Loughborough University
Leicestershire, UK
LE11 3TU
+44 (0)1509 263171
Loughborough University

Loughborough University Institutional Repository

Please use this identifier to cite or link to this item: https://dspace.lboro.ac.uk/2134/10108

Title: Examining hydration status and the physiological and behavioural influences on voluntary water intake
Authors: Mears, Stephen A.
Keywords: Voluntary water intake
Hydration status
Thirst
Osmolality
Cold
Capillary
High intensity
Work place
Issue Date: 2012
Publisher: © Stephen A Mears
Abstract: Understanding the physiological and behavioural reasons that result in voluntary water intake and the volume subsequently consumed in both the work place and during and following an exercise setting can provide further information on water balance and the necessity and requirements of water intake. The first study (Chapter 3) aimed to assess hydration status in the adult population at the start and end of a working day and the amount of water from beverages that was consumed. Urine osmolality and urine specific gravity (USG) suggested a large proportion of subjects arrived (osmolality: 54%; USG: 53%) and left (osmolality: 35%; USG: 33%) work in a hypohydrated state, with variation between subjects in the same and different places of work. Reported water intake varied between groups with males consuming more than females. To further examine hydration status it was proposed to assess the use of capillary blood sampling as an alternative to more restrictive venous blood sampling (Chapter 4), however, despite tracking changes in blood parameters in a similar capacity, the inconsistencies of results suggested capillary blood sampling could not be used reliably. The remaining chapters in the thesis examined voluntary water intake. In Chapter 5 this was during and following exercise in the cold. Less water was consumed compared to exercise in a warm environment and there was an indication of a blunted thirst response in the cold. Following high intensity intermittent exercise, more water was voluntarily consumed during a one hour recovery period compared to when continuous exercise of the same average power output was performed (Chapter 6). Following exercise there was increased serum osmolality, serum sodium concentration, plasma vasopressin concentration and blood lactate concentration compared to baseline values. The relative contribution that decreasing blood lactate concentrations and water intake during the recovery period had on serum osmolality could not be determined, so the study in Chapter 7 was carried out. The time period during which voluntary water intake was allowed was manipulated during a recovery period following a period of high intensity intermittent exercise. Allowing water intake for the full hour, the final 30 minutes or not at all, resulted in similar decreases in serum osmolality throughout the duration of the recovery period. A combination of finishing the period of exercise allowing plasma volume restoration, reduction in blood lactate concentration, reduction in serum sodium concentration, a restoration of blood lactate concentration and water intake appeared to contribute to decreased serum osmolality. Sensations of thirst were the main stimulants of voluntary water intake (Chapters 3, 5, 6 and 7), however, following exercise, sensations of thirst resulted in water consumption despite the majority of subjects not losing enough water (>2% body mass loss) to require additional rehydration. In this thesis, it can be concluded that voluntary water intake differs between individuals, between work environments, during and following exercise in different environments and following different exercise intensities. Water intake is generally initiated by sensations of thirst arising from physiological and behavioural mechanisms even in the absence of significant hypohydration and will reduce once satiated.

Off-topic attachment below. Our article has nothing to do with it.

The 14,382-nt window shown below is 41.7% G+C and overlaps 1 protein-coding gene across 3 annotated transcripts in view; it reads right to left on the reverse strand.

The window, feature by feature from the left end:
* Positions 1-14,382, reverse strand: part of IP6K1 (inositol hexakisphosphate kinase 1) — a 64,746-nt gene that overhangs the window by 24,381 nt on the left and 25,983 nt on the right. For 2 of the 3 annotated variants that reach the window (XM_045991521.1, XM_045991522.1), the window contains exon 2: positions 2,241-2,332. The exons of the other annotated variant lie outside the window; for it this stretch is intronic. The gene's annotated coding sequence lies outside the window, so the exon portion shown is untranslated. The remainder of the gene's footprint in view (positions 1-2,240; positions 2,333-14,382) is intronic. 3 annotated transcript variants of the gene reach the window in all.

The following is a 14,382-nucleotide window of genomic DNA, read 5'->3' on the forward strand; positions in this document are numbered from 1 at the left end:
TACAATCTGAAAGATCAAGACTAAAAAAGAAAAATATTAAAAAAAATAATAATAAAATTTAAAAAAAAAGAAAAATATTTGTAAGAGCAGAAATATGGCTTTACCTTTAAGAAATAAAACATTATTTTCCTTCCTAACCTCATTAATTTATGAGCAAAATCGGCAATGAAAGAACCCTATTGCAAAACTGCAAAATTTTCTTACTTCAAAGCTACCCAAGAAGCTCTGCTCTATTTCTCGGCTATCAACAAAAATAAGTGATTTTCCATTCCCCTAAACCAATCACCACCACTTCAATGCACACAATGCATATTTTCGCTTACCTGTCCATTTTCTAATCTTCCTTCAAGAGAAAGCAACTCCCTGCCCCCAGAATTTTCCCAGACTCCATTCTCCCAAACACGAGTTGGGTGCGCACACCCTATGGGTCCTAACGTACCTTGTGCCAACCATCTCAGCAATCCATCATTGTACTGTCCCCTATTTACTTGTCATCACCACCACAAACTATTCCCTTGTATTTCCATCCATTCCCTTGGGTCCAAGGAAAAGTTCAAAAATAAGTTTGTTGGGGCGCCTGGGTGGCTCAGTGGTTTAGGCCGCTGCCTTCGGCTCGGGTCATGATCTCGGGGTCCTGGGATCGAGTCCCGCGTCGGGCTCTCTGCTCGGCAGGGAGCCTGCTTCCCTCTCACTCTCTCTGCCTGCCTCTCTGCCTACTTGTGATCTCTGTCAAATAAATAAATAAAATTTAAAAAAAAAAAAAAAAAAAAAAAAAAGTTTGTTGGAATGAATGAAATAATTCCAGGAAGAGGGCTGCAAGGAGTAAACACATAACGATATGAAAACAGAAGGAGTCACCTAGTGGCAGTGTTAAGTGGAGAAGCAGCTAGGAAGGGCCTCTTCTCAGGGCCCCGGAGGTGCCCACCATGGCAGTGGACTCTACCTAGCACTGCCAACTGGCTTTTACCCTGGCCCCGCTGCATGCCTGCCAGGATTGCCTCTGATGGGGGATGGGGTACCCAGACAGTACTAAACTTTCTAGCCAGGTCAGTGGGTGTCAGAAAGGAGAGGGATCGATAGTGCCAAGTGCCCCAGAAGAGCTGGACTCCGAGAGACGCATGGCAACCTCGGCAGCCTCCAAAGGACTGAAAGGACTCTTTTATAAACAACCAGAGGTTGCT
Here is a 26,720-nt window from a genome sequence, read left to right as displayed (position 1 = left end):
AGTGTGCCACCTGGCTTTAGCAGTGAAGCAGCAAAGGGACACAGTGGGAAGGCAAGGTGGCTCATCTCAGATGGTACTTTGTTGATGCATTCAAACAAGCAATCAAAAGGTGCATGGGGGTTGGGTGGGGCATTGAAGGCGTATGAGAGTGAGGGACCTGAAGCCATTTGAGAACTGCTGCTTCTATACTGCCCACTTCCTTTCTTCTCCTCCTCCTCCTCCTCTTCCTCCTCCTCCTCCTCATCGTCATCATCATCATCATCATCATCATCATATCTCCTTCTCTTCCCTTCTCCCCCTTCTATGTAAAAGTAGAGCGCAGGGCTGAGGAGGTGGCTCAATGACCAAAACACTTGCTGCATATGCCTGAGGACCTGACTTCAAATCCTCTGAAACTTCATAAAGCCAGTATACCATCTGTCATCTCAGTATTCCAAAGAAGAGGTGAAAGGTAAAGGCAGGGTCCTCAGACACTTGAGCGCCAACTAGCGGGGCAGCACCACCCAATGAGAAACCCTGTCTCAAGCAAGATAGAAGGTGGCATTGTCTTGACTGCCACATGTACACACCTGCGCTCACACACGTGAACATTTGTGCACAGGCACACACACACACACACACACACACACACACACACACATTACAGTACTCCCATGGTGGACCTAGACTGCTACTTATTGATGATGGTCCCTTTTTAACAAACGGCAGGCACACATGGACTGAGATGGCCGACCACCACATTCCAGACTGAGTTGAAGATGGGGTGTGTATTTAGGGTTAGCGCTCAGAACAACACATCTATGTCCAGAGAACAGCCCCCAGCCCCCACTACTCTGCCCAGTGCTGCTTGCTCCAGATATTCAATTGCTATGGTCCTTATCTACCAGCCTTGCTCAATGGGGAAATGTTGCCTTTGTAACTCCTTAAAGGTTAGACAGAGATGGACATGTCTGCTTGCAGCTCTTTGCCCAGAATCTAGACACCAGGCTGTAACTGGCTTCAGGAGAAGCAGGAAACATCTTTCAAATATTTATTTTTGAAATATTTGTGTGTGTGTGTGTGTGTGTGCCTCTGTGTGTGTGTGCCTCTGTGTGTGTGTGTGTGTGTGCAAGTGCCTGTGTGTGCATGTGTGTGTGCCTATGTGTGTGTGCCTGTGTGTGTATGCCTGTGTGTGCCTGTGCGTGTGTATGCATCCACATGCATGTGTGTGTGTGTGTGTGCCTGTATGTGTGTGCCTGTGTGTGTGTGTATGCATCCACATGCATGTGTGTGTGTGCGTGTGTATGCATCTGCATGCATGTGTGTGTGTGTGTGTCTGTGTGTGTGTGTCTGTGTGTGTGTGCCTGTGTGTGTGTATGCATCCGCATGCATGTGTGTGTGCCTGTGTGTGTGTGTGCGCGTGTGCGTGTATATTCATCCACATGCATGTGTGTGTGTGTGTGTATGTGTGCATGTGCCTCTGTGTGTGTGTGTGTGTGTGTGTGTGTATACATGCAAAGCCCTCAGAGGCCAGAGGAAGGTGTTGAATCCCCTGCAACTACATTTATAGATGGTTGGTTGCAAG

Description: A Doctoral Thesis. Submitted in partial fulfillment of the requirements for the award of Doctor of Philosophy of Loughborough University.
URI: https://dspace.lboro.ac.uk/2134/10108
Appears in Collections:PhD Theses (Sport, Exercise and Health Sciences)

Files associated with this item:

File Description SizeFormat
Thesis-2012-Mears.pdf1.65 MBAdobe PDFView/Open
Form-2012-Mears.pdf1.42 MBAdobe PDFView/Open

 

SFX Query

Items in DSpace are protected by copyright, with all rights reserved, unless otherwise indicated.